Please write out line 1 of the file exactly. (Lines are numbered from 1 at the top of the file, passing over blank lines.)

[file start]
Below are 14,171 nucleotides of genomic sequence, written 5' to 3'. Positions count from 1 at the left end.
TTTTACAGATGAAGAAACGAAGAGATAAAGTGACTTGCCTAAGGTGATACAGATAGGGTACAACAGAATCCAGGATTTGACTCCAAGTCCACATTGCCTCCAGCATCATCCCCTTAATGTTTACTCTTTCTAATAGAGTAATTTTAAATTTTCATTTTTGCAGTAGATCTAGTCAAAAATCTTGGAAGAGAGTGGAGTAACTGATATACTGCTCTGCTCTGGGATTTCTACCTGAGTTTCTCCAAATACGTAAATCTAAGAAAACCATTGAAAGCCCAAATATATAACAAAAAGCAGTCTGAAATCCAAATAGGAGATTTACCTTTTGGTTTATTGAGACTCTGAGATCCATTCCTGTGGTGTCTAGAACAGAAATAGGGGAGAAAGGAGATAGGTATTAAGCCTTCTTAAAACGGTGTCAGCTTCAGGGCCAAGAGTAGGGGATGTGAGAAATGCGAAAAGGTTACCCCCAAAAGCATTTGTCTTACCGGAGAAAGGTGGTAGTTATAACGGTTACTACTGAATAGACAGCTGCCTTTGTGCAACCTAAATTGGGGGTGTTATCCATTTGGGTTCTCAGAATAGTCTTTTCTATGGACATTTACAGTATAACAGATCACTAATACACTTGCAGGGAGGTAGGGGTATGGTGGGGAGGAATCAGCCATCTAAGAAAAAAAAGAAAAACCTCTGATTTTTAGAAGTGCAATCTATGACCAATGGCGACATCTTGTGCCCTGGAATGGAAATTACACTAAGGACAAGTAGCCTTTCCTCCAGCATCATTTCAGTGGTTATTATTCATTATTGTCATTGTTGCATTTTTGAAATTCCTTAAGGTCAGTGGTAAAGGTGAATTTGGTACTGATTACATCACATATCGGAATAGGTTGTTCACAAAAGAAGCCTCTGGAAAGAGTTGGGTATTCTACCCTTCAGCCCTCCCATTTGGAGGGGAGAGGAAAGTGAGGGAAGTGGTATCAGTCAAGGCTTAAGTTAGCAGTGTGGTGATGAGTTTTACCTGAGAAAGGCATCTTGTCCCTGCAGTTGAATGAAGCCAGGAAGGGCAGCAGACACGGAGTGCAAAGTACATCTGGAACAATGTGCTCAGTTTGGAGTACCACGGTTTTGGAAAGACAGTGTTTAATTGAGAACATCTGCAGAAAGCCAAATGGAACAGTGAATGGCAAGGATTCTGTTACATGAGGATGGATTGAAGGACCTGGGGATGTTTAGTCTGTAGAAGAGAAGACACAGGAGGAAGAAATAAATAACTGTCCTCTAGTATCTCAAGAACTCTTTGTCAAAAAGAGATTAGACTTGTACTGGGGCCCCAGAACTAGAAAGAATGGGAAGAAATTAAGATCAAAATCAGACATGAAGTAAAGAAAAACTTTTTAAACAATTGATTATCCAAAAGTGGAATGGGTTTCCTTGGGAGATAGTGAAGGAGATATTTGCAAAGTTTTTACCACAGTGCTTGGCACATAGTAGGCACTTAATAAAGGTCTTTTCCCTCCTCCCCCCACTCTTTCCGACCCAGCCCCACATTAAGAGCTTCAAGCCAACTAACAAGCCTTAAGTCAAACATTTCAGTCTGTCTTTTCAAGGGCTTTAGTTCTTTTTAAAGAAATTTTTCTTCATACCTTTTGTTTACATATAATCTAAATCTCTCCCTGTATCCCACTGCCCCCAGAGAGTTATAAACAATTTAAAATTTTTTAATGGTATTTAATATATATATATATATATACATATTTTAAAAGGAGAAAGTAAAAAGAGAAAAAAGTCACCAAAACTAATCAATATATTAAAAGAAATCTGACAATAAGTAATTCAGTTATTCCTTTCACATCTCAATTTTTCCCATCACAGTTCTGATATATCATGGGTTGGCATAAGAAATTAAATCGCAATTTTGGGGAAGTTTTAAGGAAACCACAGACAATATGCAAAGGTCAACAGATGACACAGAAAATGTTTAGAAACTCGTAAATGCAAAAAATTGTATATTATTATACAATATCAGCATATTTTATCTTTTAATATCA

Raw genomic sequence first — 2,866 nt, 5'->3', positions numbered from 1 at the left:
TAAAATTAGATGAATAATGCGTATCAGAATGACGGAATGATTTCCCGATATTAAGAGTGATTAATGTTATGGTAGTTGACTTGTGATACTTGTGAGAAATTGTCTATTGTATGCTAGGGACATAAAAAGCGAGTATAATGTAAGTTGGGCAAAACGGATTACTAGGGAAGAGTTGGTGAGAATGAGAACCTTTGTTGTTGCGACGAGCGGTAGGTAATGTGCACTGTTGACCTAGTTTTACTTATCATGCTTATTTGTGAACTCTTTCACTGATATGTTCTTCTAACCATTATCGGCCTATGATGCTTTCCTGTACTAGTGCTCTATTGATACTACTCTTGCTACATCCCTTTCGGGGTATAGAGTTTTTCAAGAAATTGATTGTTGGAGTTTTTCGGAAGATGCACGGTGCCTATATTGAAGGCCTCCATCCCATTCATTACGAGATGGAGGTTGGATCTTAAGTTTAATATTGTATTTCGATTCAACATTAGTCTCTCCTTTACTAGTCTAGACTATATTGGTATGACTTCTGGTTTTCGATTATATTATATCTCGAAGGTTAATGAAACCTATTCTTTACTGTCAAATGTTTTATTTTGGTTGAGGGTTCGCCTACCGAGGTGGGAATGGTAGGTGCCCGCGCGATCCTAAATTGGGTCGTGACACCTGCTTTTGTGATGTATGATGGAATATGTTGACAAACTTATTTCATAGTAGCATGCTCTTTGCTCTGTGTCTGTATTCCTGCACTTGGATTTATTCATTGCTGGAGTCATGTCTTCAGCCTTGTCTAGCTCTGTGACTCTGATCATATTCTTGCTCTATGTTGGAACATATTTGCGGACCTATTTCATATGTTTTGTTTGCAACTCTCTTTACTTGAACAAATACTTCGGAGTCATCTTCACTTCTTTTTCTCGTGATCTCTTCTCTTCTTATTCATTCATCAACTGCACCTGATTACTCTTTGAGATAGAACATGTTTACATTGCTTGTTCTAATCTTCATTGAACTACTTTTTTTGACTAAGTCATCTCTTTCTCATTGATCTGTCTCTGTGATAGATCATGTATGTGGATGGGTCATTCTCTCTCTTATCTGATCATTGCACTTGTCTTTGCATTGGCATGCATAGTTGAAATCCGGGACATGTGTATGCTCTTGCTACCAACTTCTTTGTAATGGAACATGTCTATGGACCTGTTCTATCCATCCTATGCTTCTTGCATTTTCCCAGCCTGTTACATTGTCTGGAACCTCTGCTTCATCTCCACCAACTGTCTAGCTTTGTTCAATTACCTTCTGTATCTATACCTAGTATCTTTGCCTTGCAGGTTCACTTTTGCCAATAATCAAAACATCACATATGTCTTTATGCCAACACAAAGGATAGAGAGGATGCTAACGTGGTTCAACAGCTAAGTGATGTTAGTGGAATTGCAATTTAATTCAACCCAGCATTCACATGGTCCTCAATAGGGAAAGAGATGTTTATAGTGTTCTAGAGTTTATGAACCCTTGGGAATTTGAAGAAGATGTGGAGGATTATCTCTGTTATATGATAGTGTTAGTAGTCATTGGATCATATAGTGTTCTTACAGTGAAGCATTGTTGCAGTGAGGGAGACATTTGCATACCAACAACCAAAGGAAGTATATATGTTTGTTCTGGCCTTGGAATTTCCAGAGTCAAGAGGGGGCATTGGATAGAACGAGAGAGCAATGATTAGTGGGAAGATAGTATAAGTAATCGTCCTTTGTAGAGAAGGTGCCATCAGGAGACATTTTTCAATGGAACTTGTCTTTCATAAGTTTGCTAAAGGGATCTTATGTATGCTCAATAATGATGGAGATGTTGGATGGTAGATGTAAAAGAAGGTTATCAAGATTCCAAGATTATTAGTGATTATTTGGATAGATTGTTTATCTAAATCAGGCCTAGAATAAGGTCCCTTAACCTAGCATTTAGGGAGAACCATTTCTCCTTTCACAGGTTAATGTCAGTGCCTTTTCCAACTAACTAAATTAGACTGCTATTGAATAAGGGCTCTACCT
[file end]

Below are 14,171 nucleotides of genomic sequence, written 5' to 3'. Positions count from 1 at the left end.